A closer look: Failure of Passive Transfer in Foals
Signs of illness resulting from FPT in the foal usually occur within the first 72 hours after birth. Signs can vary depending on the type of secondary infection.
Mares that have underdeveloped udders or had milk leaking or streaming prior to labor may have poor quality colostrum that does not provide adequate protection, even if consumed in sufficient quantity.
FPT is common, affecting up to 25% of newborn foals. Foals with FPT require emergency veterinary care.
Foals with FPT are at risk of developing septicemia, joint and respiratory infections, and diarrhea. Foals with these complications have a poor prognosis, emphasizing the need for prompt veterinary intervention.
Colostrum is the only source of antibodies for newborn foals, making consumption of this “first milk” critical for newborn foal health. Factors that can result in FPT include:
- Reduced volume of colostrum intake (weak foals at birth with poor suckling response)
- Poor colostrum quality (due to maternal factors such as age, malnutrition, or underlying disease or infection)
- Inaccessible udder (poor mothering or rejected foal)
- Malabsorption of colostrum (foals with gastrointestinal disease that cannot absorb antibodies)
- Increased metabolism of immunoglobulins (sick foals that need more antibodies to fight an active infection)
Failure of passive transfer itself does not cause any symptoms.
Signs that a foal may not have nursed adequately include:
- Frequent, short periods of nursing
- Inability to nurse properly
- Recumbent and not nursing
- Failure to pass meconium
- Full udder on the mare
Testing and diagnosis
Thorough physical examination of the foal and mare can provide clues that failure of passive transfer has occurred. A blood test for serum antibody levels in the foal can be used to confirm FPT. Tests are also available to measure immunoglobulins in the mare’s colostrum, providing an estimation of colostrum quality.
Steps to Recovery
If the foal was born within the last 12 hours, oral ingestion of good quality colostrum from the dam, frozen-thawed colostrum from another source, or a colostrum replacer may suffice as treatment.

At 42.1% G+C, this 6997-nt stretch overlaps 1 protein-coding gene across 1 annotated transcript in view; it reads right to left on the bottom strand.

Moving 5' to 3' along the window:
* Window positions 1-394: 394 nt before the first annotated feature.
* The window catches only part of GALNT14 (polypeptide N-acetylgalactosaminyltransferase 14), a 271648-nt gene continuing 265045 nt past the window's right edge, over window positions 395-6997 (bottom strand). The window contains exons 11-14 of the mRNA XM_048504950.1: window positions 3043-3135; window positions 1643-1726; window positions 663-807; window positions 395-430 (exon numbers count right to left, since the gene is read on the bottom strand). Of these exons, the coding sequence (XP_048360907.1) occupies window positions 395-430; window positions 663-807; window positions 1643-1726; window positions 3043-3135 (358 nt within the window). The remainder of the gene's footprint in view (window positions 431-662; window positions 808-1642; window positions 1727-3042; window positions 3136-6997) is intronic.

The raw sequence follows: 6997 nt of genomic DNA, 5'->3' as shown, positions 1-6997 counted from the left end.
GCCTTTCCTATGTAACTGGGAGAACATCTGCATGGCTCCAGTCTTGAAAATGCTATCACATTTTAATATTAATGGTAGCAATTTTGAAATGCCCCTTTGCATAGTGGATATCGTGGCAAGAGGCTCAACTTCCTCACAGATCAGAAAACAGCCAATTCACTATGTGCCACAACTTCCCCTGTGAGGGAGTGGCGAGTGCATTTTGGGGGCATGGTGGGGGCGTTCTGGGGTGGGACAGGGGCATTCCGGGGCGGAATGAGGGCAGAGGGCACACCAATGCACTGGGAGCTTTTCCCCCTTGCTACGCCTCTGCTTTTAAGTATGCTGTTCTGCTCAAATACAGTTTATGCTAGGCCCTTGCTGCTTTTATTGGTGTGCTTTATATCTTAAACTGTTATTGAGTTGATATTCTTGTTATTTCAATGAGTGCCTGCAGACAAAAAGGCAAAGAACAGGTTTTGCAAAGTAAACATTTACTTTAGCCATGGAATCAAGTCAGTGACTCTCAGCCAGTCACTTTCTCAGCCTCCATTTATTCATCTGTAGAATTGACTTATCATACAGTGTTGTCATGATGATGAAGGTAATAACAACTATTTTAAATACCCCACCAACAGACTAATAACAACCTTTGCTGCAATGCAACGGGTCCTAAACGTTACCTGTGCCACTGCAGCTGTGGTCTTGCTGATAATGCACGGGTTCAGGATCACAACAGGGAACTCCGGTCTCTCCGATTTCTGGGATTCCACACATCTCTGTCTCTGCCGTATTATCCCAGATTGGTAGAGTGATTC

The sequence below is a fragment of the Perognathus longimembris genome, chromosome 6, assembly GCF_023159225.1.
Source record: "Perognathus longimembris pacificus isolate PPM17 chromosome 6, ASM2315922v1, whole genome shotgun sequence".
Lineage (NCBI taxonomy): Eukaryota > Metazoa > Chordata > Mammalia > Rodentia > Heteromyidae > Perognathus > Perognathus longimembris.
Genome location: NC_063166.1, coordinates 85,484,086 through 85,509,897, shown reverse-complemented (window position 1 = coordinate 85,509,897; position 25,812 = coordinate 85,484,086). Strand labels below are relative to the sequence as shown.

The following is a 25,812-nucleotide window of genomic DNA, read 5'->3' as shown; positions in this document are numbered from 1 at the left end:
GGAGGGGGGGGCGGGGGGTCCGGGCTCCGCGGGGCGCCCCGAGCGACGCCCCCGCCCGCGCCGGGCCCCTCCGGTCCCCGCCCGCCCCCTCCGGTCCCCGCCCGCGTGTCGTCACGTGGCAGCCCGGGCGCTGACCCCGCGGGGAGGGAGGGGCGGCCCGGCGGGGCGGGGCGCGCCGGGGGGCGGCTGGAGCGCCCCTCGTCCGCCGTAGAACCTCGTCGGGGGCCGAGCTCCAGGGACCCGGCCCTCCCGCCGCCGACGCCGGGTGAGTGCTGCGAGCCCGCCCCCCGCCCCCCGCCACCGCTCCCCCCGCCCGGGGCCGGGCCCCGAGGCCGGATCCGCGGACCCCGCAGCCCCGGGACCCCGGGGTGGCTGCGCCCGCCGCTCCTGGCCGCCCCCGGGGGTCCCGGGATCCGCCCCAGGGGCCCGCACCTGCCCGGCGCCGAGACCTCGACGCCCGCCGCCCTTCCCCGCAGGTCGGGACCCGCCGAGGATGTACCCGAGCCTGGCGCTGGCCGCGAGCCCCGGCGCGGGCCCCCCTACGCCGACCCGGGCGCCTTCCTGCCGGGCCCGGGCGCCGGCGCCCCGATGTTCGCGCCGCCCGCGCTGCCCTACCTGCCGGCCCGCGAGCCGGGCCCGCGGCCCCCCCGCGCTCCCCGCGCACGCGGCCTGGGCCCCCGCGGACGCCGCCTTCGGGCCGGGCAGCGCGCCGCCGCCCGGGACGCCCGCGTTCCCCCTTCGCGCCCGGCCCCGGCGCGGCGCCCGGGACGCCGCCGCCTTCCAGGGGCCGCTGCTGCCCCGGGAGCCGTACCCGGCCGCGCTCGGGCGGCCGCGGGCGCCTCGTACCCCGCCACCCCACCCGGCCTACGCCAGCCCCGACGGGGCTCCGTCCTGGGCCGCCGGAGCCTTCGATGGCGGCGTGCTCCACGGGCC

When a foal does not receive colostrum within 12 hours of birth, it requires multiple intravenous plasma transfusions. By 18-24 hours post-birth, oral colostrum is not effective as the gut closes and no longer allows immunoglobulins to pass.
Although FPT is treatable, the duration of treatment depends on how soon FPT is detected, and the presence of secondary conditions resulting from the FPT. Foals with FPT are prone to developing life-threatening conditions such as diarrhea, joint infections, pneumonias, and septicemia. These foals often have a poor prognosis and require aggressive, prolonged treatment. Foals that do not develop secondary infections have an excellent prognosis with appropriate and prompt treatment.
Methods to prevent FPT include:
- Monitor the mare pre-partum for general health and udder size
- Evaluate colostrum quality before foaling
- Prepare a clean, quiet foaling area
- Be present for foaling
- Help foal nurse if needed (healthy foals suckle 1-2 hours after birth)
- Tube or bottle feed foals with colostrum within 2-4 hours if failure to nurse is occurring
Is Failure of Passive Transfer in Foals common?
Failure of passive transfer is common in foals, and is thought to occur in 3-24% of foalings.
- Colostrum supplementation
- Intravenous plasma transfusions